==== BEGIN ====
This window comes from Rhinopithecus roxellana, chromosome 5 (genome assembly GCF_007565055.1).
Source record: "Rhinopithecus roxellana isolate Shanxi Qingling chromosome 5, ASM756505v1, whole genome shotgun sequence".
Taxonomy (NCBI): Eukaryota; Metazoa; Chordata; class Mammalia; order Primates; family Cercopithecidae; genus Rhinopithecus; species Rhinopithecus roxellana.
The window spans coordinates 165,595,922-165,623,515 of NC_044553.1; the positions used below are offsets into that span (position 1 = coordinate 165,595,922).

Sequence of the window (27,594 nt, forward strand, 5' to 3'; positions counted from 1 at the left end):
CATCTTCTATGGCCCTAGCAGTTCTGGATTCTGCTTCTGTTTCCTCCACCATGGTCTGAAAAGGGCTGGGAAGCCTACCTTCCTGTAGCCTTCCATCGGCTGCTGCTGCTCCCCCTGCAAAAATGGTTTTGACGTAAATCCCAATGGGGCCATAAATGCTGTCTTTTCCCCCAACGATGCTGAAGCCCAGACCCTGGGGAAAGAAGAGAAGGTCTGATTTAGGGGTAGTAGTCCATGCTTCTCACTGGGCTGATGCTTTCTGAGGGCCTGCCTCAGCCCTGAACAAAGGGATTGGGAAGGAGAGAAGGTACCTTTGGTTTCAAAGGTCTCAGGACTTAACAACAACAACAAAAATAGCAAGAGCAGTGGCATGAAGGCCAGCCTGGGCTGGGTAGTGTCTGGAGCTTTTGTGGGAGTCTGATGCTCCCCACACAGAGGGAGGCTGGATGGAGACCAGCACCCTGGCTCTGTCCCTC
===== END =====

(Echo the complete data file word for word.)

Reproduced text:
This window comes from Rhinopithecus roxellana, chromosome 5 (genome assembly GCF_007565055.1).
Source record: "Rhinopithecus roxellana isolate Shanxi Qingling chromosome 5, ASM756505v1, whole genome shotgun sequence".
Taxonomy (NCBI): Eukaryota; Metazoa; Chordata; class Mammalia; order Primates; family Cercopithecidae; genus Rhinopithecus; species Rhinopithecus roxellana.
The window spans coordinates 165,595,922-165,623,515 of NC_044553.1; the positions used below are offsets into that span (position 1 = coordinate 165,595,922).

Sequence of the window (27,594 nt, forward strand, 5' to 3'; positions counted from 1 at the left end):
CATCTTCTATGGCCCTAGCAGTTCTGGATTCTGCTTCTGTTTCCTCCACCATGGTCTGAAAAGGGCTGGGAAGCCTACCTTCCTGTAGCCTTCCATCGGCTGCTGCTGCTCCCCCTGCAAAAATGGTTTTGACGTAAATCCCAATGGGGCCATAAATGCTGTCTTTTCCCCCAACGATGCTGAAGCCCAGACCCTGGGGAAAGAAGAGAAGGTCTGATTTAGGGGTAGTAGTCCATGCTTCTCACTGGGCTGATGCTTTCTGAGGGCCTGCCTCAGCCCTGAACAAAGGGATTGGGAAGGAGAGAAGGTACCTTTGGTTTCAAAGGTCTCAGGACTTAACAACAACAACAAAAATAGCAAGAGCAGTGGCATGAAGGCCAGCCTGGGCTGGGTAGTGTCTGGAGCTTTTGTGGGAGTCTGATGCTCCCCACACAGAGGGAGGCTGGATGGAGACCAGCACCCTGGCTCTGTCCCTC